S: There are so many perks... fun, healthy and good for you, saves money, engages city environment in a completely different way than you normally would... The list goes on. You're able to get to a destination in a simpler manner, its natural and organic and sustainable, that’s attractive. It's a sense of community in the city, and you don’t find that a lot. It breaks you out of the driver norm of we're all drivers; it's like 'you have a car?! Me too!', you know?

E:Why is it you advocate bike travel so much? Why is it your passion?
S: Its keeping people in the city and if you want to experience it (Milwaukee) in a genuine way then get on a bike and commute and ride in that manner. Idk, its just common sense almost. I don't want people to go to the major bike cities (not that I have anything against them) like Minneapolis, Portland, etc. I wanna make something happen in this city. I’m in it to contribute to the general well being [of the bike community] in Milwaukee in a good manner. I feel like it's almost a cop out to go to a city like that. But if something is out there calling you then so be it, but I don't think people contribute as much to the community and environment as they should, I want to see the city to be as I want it to be.

E: Tell me about Bike Milwaukee
S: Milwaukee bicycle community website – I wanted that strong presence in Milwaukee, it was already here, and this community just is a central hub attempt. A kind of a forum or communication center where people could go to loan a bike or if people where biking into a city and needed a place to stay... I had a lot of friends leave town for the big bike cities, so I wanted to show people we have pride in the Milwaukee bike community. The Underwear Bike Ride started before the movement. It was a start of a ride with friends.... but the website... one day I was in Riverwest on the net and I just did it, bought the domain and went from there.

E: What inspired the Underwear Bike Ride?
S: Idk *laugh* its a fun liberating event. I was at a friends house in 2010 on my birthday (I had a few in me) playing around with underwear, and I love riding my bike, so I wanted to get five friends together for an underwear bike ride! Like a mobile party almost, though I'm on people about etiquette and safe riding all the time. Then we went with a crappy poster and a Google image, and one of me drinking a 40oz. or something. Now it's what it is. It's kinda cool engaging environment. With the monthly rides we go ride unconventional spaces and places people haven't been while being supportive of arts and other groups that are culturally defining of the city. It could be any bike ride to a bar, but we could make it more than that by engaging people and making it ours.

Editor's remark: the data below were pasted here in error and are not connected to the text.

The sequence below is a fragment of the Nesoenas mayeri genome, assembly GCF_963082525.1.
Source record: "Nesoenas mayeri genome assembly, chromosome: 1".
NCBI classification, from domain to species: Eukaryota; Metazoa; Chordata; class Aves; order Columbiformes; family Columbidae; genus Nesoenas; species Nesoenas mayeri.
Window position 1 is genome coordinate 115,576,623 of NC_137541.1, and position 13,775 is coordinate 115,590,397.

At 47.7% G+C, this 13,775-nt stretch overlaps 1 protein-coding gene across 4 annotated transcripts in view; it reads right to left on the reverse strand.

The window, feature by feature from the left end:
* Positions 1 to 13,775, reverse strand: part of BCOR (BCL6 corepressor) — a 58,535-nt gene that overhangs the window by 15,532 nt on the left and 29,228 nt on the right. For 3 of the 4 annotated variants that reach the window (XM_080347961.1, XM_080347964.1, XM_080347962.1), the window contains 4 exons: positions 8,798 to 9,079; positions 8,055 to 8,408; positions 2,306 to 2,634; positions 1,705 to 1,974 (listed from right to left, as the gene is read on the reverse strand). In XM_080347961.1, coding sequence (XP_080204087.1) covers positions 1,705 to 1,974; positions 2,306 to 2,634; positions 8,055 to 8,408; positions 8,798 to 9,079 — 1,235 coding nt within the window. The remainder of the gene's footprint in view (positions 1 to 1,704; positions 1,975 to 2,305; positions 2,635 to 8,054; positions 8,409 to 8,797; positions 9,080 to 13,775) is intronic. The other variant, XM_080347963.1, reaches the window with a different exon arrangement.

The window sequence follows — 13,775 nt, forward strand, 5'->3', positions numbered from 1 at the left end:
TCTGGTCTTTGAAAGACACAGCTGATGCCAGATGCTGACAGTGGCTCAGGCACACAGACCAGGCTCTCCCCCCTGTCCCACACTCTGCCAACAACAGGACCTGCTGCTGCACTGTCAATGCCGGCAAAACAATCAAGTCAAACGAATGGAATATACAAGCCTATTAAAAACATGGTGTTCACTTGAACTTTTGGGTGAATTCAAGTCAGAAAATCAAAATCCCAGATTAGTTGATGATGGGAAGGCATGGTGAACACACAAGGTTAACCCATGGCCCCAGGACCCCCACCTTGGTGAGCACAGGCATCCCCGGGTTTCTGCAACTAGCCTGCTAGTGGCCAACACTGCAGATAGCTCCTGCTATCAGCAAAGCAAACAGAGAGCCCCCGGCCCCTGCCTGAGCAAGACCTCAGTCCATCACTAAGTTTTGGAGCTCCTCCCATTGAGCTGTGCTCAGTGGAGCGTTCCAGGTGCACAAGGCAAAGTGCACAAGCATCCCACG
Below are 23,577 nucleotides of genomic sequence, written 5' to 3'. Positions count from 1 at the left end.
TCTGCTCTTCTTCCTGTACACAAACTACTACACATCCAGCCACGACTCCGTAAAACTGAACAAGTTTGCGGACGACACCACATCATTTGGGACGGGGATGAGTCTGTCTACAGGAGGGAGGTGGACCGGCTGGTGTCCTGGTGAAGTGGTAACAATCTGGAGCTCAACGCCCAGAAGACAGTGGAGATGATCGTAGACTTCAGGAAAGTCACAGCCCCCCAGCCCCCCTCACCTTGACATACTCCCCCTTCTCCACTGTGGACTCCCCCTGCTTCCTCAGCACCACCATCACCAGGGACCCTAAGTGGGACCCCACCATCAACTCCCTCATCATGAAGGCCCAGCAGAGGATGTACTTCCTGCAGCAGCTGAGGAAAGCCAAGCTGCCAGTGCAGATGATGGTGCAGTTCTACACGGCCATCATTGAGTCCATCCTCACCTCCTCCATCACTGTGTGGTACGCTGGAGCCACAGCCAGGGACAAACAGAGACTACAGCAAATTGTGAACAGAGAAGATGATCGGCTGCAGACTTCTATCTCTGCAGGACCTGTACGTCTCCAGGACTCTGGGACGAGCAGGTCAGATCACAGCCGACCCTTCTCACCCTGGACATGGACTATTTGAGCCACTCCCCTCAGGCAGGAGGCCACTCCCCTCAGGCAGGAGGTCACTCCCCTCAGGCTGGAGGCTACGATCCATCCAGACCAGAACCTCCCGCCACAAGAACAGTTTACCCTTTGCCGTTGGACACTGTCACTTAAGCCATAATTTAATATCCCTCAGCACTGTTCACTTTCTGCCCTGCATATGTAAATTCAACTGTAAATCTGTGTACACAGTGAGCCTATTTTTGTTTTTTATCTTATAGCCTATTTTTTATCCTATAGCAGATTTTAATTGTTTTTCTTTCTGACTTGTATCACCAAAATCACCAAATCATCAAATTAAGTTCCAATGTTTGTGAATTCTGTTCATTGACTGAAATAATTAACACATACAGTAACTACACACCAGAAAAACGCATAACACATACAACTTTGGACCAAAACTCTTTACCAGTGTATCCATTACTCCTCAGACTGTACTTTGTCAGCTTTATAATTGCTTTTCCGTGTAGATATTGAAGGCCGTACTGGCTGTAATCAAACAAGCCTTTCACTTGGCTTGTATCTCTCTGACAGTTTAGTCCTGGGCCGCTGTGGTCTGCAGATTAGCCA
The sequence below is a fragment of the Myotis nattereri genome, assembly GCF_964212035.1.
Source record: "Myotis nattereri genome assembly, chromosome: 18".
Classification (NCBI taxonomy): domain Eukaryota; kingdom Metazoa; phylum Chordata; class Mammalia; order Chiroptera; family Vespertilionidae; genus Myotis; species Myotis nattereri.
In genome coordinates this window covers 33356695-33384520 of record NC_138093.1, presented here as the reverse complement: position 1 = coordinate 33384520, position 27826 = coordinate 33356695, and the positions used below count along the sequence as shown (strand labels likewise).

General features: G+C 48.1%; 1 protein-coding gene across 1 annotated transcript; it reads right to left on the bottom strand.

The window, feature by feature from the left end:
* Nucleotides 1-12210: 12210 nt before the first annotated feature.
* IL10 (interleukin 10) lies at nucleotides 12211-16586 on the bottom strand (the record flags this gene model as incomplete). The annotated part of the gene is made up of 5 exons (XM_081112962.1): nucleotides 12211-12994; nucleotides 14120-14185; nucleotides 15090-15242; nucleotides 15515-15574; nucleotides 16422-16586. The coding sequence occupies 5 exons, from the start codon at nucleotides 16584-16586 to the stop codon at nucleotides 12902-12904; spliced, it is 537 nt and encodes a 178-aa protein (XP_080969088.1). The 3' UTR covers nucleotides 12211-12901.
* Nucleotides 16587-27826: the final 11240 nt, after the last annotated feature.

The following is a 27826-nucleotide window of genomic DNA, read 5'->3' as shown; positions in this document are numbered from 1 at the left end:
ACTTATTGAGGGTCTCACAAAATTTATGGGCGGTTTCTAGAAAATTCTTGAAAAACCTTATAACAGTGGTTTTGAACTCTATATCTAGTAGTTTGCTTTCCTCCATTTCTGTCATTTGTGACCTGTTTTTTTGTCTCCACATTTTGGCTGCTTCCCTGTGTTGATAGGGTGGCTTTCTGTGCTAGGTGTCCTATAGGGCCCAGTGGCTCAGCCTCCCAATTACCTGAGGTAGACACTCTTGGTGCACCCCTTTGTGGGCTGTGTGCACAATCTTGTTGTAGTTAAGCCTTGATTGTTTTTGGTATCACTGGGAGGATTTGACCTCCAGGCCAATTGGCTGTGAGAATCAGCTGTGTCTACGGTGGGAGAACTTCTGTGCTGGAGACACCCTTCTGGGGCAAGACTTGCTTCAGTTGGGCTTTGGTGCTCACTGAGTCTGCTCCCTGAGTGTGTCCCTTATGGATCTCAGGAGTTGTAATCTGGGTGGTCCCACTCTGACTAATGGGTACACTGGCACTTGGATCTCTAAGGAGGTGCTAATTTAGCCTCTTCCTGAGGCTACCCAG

E: Why is the UBR so popular?
S: Idk... If you've been on it, it speaks for itself. When people ride it they think “how have I skipped out on this?!”. It's a fun, liberating, and empowering event. It engages the city in creative way, people are meeting new friends and have a strong sense of community while (simply) riding in your underwear. Everyone has their own story and they're happy to share it and have others experience it. It's a good definition of what a summer in Milwaukee is like.

E: It (The UBR) happens when?
S: Mid Thursday of month usually. The last one is Sept. 13th, we will meet at the Artery (see map above) at 8:00 pm. Since this is the last ride of the year I want it to be a good one!

E: How has it affected or changed people's lives?
S: I hear from countless people of the friendships they've made, I know people who have emerged into relationships like a dating service almost. Its a good social event that impacts peoples lives well with people that don't normally do it; they are breaking out of their shell, all ages and demographics. Hopefully people let loose and that transfers s to their everyday life, see things at a different perspective and start taking chances. Hopefully more people are biking and turn up for this. Hopefully people start riding and taking their own routes as well as help out and be good to everyone around them while we ride. Get a bike and be practical, it is so much more than it seems.

E: What's in the future of the UBR?
S: Keep doing it in the city. Idk what it can grow to, this summer has been tremendous, more people are turning out (such as yourself) who have participated and can see (and participate and help) for themselves. Like I said, it's organic and natural. I want to spin it with other groups and organizations, such as body painting, making sure we have music at after party or live art, taking the crowd and giving the people and arts a chance to see new things. I wanna spin it in and outside of the city and take a portion of these people and give them a fun liberating event. Maybe it'll be to help restore this or that house (through charity) or co-ops or work trade up... anything positive to help build the city for a beautiful as it is. Hopefully it can transcend to that or more.